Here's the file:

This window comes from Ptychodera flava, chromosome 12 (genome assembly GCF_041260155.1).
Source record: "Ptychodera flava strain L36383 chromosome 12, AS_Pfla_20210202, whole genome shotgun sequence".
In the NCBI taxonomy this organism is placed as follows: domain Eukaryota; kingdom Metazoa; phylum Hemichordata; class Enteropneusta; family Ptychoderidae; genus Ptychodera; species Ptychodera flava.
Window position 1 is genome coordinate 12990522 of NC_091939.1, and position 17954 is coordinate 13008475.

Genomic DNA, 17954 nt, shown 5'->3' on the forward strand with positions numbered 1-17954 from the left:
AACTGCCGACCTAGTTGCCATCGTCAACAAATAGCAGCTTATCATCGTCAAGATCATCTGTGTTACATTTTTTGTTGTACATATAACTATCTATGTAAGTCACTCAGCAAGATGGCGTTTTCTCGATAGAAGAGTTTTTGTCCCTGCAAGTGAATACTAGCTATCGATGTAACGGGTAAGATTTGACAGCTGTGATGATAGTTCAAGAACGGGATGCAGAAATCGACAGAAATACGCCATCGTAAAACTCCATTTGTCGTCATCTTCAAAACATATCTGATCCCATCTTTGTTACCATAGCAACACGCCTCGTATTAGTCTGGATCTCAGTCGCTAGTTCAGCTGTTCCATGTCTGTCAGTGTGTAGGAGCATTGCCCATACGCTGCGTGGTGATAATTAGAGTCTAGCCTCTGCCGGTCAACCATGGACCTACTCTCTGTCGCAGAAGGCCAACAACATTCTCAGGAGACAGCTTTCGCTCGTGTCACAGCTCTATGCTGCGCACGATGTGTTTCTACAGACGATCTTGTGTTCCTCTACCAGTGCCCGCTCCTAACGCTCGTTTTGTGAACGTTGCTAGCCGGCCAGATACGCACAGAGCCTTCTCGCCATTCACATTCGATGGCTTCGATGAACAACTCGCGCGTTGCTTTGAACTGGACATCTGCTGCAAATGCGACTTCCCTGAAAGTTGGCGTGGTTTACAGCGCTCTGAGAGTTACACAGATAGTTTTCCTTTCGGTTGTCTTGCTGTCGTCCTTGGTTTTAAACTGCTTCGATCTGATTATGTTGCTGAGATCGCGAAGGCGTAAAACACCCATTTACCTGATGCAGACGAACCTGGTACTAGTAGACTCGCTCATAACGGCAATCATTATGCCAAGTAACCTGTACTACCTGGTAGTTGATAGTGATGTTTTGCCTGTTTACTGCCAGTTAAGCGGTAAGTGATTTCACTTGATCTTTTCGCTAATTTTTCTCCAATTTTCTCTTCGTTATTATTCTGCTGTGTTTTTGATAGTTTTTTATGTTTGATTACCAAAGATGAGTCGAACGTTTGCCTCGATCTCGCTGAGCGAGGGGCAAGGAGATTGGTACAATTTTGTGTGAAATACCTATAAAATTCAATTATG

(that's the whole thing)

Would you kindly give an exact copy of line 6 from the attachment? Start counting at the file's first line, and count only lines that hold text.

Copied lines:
AACTGCCGACCTAGTTGCCATCGTCAACAAATAGCAGCTTATCATCGTCAAGATCATCTGTGTTACATTTTTTGTTGTACATATAACTATCTATGTAAGTCACTCAGCAAGATGGCGTTTTCTCGATAGAAGAGTTTTTGTCCCTGCAAGTGAATACTAGCTATCGATGTAACGGGTAAGATTTGACAGCTGTGATGATAGTTCAAGAACGGGATGCAGAAATCGACAGAAATACGCCATCGTAAAACTCCATTTGTCGTCATCTTCAAAACATATCTGATCCCATCTTTGTTACCATAGCAACACGCCTCGTATTAGTCTGGATCTCAGTCGCTAGTTCAGCTGTTCCATGTCTGTCAGTGTGTAGGAGCATTGCCCATACGCTGCGTGGTGATAATTAGAGTCTAGCCTCTGCCGGTCAACCATGGACCTACTCTCTGTCGCAGAAGGCCAACAACATTCTCAGGAGACAGCTTTCGCTCGTGTCACAGCTCTATGCTGCGCACGATGTGTTTCTACAGACGATCTTGTGTTCCTCTACCAGTGCCCGCTCCTAACGCTCGTTTTGTGAACGTTGCTAGCCGGCCAGATACGCACAGAGCCTTCTCGCCATTCACATTCGATGGCTTCGATGAACAACTCGCGCGTTGCTTTGAACTGGACATCTGCTGCAAATGCGACTTCCCTGAAAGTTGGCGTGGTTTACAGCGCTCTGAGAGTTACACAGATAGTTTTCCTTTCGGTTGTCTTGCTGTCGTCCTTGGTTTTAAACTGCTTCGATCTGATTATGTTGCTGAGATCGCGAAGGCGTAAAACACCCATTTACCTGATGCAGACGAACCTGGTACTAGTAGACTCGCTCATAACGGCAATCATTATGCCAAGTAACCTGTACTACCTGGTAGTTGATAGTGATGTTTTGCCTGTTTACTGCCAGTTAAGCGGTAAGTGATTTCACTTGATCTTTTCGCTAATTTTTCTCCAATTTTCTCTTCGTTATTATTCTGCTGTGTTTTTGATAGTTTTTTATGTTTGATTACCAAAGATGAGTCGAACGTTTGCCTCGATCTCGCTGAGCGAGGGGCAAGGAGATTGGTACAATTTTGTGTGAAATACCTATAAAATTCAATTATG